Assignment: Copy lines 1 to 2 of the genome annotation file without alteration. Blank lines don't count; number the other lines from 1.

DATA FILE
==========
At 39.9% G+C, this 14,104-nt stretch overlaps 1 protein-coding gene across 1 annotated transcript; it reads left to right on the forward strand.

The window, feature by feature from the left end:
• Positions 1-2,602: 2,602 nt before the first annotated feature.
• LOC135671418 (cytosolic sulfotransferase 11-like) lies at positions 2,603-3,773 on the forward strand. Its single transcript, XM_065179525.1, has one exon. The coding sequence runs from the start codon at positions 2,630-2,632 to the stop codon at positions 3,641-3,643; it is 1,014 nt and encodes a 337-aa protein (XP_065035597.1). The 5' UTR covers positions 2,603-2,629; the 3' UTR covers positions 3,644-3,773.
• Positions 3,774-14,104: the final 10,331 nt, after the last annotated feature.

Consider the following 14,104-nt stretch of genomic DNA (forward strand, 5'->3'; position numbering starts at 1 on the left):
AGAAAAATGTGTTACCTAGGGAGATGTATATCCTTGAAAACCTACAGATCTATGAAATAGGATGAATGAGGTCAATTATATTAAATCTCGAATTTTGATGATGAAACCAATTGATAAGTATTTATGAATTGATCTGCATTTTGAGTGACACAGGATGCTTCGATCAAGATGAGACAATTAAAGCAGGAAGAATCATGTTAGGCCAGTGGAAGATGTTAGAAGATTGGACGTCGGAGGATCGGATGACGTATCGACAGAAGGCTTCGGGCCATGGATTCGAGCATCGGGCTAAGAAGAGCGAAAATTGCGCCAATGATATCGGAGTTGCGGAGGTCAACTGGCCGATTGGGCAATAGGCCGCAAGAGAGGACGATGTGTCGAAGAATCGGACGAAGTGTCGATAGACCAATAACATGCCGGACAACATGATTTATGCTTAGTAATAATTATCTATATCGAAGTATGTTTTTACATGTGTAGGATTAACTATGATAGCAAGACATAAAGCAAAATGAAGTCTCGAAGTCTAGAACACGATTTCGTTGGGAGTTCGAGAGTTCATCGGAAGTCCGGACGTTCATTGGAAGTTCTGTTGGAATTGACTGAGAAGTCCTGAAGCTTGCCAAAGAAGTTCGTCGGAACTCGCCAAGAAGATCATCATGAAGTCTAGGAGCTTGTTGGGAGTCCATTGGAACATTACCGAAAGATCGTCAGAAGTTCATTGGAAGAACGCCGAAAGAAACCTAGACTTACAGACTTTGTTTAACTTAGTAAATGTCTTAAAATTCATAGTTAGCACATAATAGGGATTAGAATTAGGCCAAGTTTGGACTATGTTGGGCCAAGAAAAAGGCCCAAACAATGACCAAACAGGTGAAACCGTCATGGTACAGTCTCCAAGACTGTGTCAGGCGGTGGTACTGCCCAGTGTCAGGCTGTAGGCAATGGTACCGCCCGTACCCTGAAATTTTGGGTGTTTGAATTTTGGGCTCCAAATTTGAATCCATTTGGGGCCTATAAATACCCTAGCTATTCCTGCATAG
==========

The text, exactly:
At 39.9% G+C, this 14,104-nt stretch overlaps 1 protein-coding gene across 1 annotated transcript; it reads left to right on the forward strand.

The window, feature by feature from the left end: